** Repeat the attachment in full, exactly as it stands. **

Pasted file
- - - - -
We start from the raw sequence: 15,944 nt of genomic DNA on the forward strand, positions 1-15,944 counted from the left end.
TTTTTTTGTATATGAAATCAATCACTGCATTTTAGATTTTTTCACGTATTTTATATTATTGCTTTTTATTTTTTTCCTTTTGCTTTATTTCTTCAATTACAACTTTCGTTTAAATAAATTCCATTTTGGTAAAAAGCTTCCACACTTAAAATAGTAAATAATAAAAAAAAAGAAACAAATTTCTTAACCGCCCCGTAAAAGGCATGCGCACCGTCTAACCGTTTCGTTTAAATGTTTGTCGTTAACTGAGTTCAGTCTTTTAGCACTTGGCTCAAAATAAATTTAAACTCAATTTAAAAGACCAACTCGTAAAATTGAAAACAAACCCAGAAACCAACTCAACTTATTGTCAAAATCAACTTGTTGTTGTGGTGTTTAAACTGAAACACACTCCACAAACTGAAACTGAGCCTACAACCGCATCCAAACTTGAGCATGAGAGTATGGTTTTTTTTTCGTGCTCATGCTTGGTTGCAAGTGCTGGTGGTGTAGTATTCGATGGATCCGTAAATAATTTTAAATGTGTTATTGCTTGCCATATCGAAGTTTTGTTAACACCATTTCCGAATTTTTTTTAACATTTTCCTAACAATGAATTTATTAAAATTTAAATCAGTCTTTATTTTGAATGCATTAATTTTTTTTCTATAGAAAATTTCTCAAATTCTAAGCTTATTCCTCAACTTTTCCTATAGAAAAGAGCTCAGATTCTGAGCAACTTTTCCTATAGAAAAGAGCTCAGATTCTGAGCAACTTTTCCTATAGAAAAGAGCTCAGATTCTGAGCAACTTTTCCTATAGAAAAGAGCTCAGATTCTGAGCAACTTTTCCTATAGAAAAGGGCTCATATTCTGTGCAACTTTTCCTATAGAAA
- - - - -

We start from the raw sequence: 15,944 nt of genomic DNA on the forward strand, positions 1-15,944 counted from the left end.
TTTTTTTGTATATGAAATCAATCACTGCATTTTAGATTTTTTCACGTATTTTATATTATTGCTTTTTATTTTTTTCCTTTTGCTTTATTTCTTCAATTACAACTTTCGTTTAAATAAATTCCATTTTGGTAAAAAGCTTCCACACTTAAAATAGTAAATAATAAAAAAAAAGAAACAAATTTCTTAACCGCCCCGTAAAAGGCATGCGCACCGTCTAACCGTTTCGTTTAAATGTTTGTCGTTAACTGAGTTCAGTCTTTTAGCACTTGGCTCAAAATAAATTTAAACTCAATTTAAAAGACCAACTCGTAAAATTGAAAACAAACCCAGAAACCAACTCAACTTATTGTCAAAATCAACTTGTTGTTGTGGTGTTTAAACTGAAACACACTCCACAAACTGAAACTGAGCCTACAACCGCATCCAAACTTGAGCATGAGAGTATGGTTTTTTTTTCGTGCTCATGCTTGGTTGCAAGTGCTGGTGGTGTAGTATTCGATGGATCCGTAAATAATTTTAAATGTGTTATTGCTTGCCATATCGAAGTTTTGTTAACACCATTTCCGAATTTTTTTTAACATTTTCCTAACAATGAATTTATTAAAATTTAAATCAGTCTTTATTTTGAATGCATTAATTTTTTTTCTATAGAAAATTTCTCAAATTCTAAGCTTATTCCTCAACTTTTCCTATAGAAAAGAGCTCAGATTCTGAGCAACTTTTCCTATAGAAAAGAGCTCAGATTCTGAGCAACTTTTCCTATAGAAAAGAGCTCAGATTCTGAGCAACTTTTCCTATAGAAAAGAGCTCAGATTCTGAGCAACTTTTCCTATAGAAAAGGGCTCATATTCTGTGCAACTTTTCCTATAGAAA